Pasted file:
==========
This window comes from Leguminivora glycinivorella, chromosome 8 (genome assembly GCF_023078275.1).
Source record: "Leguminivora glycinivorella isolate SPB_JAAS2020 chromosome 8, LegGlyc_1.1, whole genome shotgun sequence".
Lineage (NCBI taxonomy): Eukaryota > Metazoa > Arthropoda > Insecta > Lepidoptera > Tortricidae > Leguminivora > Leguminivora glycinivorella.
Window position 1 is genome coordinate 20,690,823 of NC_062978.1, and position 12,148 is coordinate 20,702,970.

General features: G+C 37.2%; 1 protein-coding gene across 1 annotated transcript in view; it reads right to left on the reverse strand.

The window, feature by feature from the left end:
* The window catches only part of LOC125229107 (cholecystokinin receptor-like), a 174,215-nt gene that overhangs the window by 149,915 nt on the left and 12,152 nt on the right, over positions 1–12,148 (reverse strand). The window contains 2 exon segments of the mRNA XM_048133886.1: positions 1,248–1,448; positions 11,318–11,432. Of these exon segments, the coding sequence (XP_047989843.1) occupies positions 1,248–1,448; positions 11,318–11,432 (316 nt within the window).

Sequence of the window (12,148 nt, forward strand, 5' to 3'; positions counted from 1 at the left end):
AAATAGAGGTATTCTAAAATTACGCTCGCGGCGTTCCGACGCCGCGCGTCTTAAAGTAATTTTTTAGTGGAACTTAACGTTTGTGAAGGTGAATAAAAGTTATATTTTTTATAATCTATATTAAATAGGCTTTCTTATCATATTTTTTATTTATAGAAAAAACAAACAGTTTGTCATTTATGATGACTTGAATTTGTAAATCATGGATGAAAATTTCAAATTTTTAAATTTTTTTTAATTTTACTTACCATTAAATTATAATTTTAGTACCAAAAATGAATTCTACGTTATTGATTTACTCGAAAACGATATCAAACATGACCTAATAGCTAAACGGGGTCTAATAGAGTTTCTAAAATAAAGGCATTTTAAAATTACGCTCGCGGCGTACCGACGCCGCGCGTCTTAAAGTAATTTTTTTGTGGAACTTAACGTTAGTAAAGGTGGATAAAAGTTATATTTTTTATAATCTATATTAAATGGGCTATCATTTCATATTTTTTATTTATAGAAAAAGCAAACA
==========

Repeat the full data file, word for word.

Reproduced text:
This window comes from Leguminivora glycinivorella, chromosome 8 (genome assembly GCF_023078275.1).
Source record: "Leguminivora glycinivorella isolate SPB_JAAS2020 chromosome 8, LegGlyc_1.1, whole genome shotgun sequence".
Lineage (NCBI taxonomy): Eukaryota > Metazoa > Arthropoda > Insecta > Lepidoptera > Tortricidae > Leguminivora > Leguminivora glycinivorella.
Window position 1 is genome coordinate 20,690,823 of NC_062978.1, and position 12,148 is coordinate 20,702,970.

General features: G+C 37.2%; 1 protein-coding gene across 1 annotated transcript in view; it reads right to left on the reverse strand.

The window, feature by feature from the left end:
* The window catches only part of LOC125229107 (cholecystokinin receptor-like), a 174,215-nt gene that overhangs the window by 149,915 nt on the left and 12,152 nt on the right, over positions 1–12,148 (reverse strand). The window contains 2 exon segments of the mRNA XM_048133886.1: positions 1,248–1,448; positions 11,318–11,432. Of these exon segments, the coding sequence (XP_047989843.1) occupies positions 1,248–1,448; positions 11,318–11,432 (316 nt within the window).

Sequence of the window (12,148 nt, forward strand, 5' to 3'; positions counted from 1 at the left end):
AAATAGAGGTATTCTAAAATTACGCTCGCGGCGTTCCGACGCCGCGCGTCTTAAAGTAATTTTTTAGTGGAACTTAACGTTTGTGAAGGTGAATAAAAGTTATATTTTTTATAATCTATATTAAATAGGCTTTCTTATCATATTTTTTATTTATAGAAAAAACAAACAGTTTGTCATTTATGATGACTTGAATTTGTAAATCATGGATGAAAATTTCAAATTTTTAAATTTTTTTTAATTTTACTTACCATTAAATTATAATTTTAGTACCAAAAATGAATTCTACGTTATTGATTTACTCGAAAACGATATCAAACATGACCTAATAGCTAAACGGGGTCTAATAGAGTTTCTAAAATAAAGGCATTTTAAAATTACGCTCGCGGCGTACCGACGCCGCGCGTCTTAAAGTAATTTTTTTGTGGAACTTAACGTTAGTAAAGGTGGATAAAAGTTATATTTTTTATAATCTATATTAAATGGGCTATCATTTCATATTTTTTATTTATAGAAAAAGCAAACA